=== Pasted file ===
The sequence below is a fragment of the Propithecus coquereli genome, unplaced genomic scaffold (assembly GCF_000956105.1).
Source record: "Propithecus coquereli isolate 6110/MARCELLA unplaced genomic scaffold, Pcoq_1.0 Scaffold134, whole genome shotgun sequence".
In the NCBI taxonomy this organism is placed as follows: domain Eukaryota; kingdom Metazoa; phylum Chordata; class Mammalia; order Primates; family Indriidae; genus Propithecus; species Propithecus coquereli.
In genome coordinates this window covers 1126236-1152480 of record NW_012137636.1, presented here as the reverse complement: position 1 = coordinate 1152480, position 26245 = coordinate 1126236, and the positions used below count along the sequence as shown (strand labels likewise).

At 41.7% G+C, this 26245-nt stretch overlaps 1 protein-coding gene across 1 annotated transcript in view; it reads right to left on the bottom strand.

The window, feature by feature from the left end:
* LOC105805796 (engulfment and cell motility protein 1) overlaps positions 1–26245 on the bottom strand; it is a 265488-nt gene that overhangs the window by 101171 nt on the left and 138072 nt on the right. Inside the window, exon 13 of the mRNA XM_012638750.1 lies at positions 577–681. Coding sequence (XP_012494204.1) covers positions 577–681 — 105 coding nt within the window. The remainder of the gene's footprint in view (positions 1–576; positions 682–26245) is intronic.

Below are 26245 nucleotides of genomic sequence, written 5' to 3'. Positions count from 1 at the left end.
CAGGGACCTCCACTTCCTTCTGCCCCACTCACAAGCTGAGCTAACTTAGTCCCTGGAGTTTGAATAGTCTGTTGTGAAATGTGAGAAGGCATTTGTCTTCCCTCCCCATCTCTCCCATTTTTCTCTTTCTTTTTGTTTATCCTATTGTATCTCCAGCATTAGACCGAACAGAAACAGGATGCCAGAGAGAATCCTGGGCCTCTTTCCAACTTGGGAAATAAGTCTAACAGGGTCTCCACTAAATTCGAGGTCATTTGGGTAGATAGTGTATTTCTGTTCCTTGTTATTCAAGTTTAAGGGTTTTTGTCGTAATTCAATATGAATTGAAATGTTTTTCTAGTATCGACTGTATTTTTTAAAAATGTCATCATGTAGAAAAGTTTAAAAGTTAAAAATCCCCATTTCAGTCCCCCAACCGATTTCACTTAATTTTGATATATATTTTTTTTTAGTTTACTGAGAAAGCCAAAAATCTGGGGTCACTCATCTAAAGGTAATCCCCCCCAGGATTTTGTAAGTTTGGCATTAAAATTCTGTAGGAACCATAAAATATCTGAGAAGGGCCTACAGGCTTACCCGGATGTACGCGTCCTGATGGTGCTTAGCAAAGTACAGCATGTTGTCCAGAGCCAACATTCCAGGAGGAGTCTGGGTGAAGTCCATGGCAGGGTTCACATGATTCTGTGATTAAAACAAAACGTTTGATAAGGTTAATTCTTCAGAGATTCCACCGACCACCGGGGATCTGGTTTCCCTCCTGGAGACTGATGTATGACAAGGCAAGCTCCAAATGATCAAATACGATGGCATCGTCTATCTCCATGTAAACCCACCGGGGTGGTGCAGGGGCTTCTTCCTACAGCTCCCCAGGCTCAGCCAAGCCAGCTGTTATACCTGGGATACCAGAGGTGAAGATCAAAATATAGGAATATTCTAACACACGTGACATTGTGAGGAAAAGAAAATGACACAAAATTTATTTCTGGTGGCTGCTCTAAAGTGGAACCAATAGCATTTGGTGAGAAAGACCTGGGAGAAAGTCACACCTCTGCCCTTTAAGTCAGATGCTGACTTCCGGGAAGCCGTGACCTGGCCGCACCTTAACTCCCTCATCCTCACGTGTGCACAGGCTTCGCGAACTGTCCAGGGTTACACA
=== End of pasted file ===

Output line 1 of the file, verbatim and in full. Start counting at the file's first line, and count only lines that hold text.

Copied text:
The sequence below is a fragment of the Propithecus coquereli genome, unplaced genomic scaffold (assembly GCF_000956105.1).